IMO arguments for free software/knowledge weigh more when there is no crazy talk mixed in. It’s a plain fact that while Apple is hardly perfect from our perspective, Steve Jobs made Apple way more open than Apple under John Sculley, Michael Spindler, and Gil Amelio. Everything was proprietary. After Apple bought NeXT and effectively NeXT took over Apple’s operations, suddenly we had an Apple that contributes to GCC, releases its new NeXTStep-derived operating system’s core (Darwin) under a LGPL-like license, creates WebKit, maintains CUPS, and is the main driver of LLVM.

So to get back to the first paragraph: I’m glad we had Steve Jobs. Not only did his decisions result in improvements of FOSS itself, he helped to break the dominance of Windows and let people accept that there are alternatives that not only work as well as Windows but even surpass it.

August 8, 2011

Get the branding: Unofficial KDE abbreviations list

Filed under: Uncategorized — kmi @ 13:17

Sometime last year I expressed my thoughts on the kde-promo mailing list that one of the reasons for lacking support of the KDE rebranding initiative from 2009 was the lack of official abbreviations – after all, “KDE 4.7” is easier to write than “KDE Plasma Desktop 4.7”. I got no responses but for the last months I didn’t really care a lot.

After yesterday’s announcement of KDE Frameworks 5.0 I’ve seen talk about “KDE 5.0” on several web sites. But as anyone into KDE knows, there is no KDE5. Reading the mailing lists and other Planet KDE posts, it seems to me that the Plasma Workspaces won’t necessarily jump to the next major version once Frameworks 5.0 are released.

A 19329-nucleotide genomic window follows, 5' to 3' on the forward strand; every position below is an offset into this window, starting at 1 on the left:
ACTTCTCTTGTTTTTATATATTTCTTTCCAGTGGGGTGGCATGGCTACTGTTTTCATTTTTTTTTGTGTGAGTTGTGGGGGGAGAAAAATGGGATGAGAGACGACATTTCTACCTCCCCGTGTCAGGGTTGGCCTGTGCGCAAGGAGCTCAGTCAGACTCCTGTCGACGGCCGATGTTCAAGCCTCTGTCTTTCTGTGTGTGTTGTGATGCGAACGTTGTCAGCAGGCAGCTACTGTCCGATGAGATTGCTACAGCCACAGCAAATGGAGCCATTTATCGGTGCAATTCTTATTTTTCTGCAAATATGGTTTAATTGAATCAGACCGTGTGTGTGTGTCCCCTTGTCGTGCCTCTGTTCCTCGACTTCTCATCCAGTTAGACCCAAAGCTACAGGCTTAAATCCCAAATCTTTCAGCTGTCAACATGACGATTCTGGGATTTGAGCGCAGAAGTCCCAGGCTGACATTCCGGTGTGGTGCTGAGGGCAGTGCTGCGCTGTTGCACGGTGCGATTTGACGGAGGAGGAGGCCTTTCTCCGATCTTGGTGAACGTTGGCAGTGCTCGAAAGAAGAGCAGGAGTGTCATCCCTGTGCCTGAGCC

So here’s the list of abbreviations that I personally use since a while and also saw a few others use as well:

  • KPW – KDE Plasma Workspaces: All shells developed by KDE.
  • KPD – KDE Plasma Desktop: The shell by KDE for desktop computers.
  • KPN – KDE Plasma Netbook: The netbook shell.
  • KF5 – KDE Frameworks 5: Successor of KDE Platform and kdelibs.
  • KApps: KDE Applications: Applications written by KDE.
  • KR: KDE Release: Coordinated release of several KDE modules twice per year. Formerly called Software Compilation (KSC/SC4) or K Desktop Environment. (KR is probably the most common abbreviation as openSUSE uses that since quite some time to refer to its own release repositories.)

So that’s it. Remember: That list is in no way officially endorsed by KDE Promo, KDE e.V., or anyone else.
As with all 3-letter abbreviations: Conflicting meanings exist – be it Kathy’s Patch Works, or a Netherlands telecommunications provider. So use them only if the context is clear.

March 30, 2011

WTH?!? I need to use AdBlock on AdBlock?

Filed under: Uncategorized — kmi @ 00:17

After my last blog post I promised myself to concentrate more on KDE again but this blows my mind:
My AdBlock Plus extension for Firefox was updated recently. Today I opened its context menu and found a huge “Recommend us on Facebook” button in the menu.


Luckily Firefox’ GUI is itself rendered with FF’s own rendering engine which means that AdBlock Plus can block parts of the GUI.
A quick look into ABP’s forums turned out to have a solution already: Just subscribe to the “Antisocial” list on

March 16, 2011

Short Review of GNOME Shell

Filed under: Uncategorized — kmi @ 13:47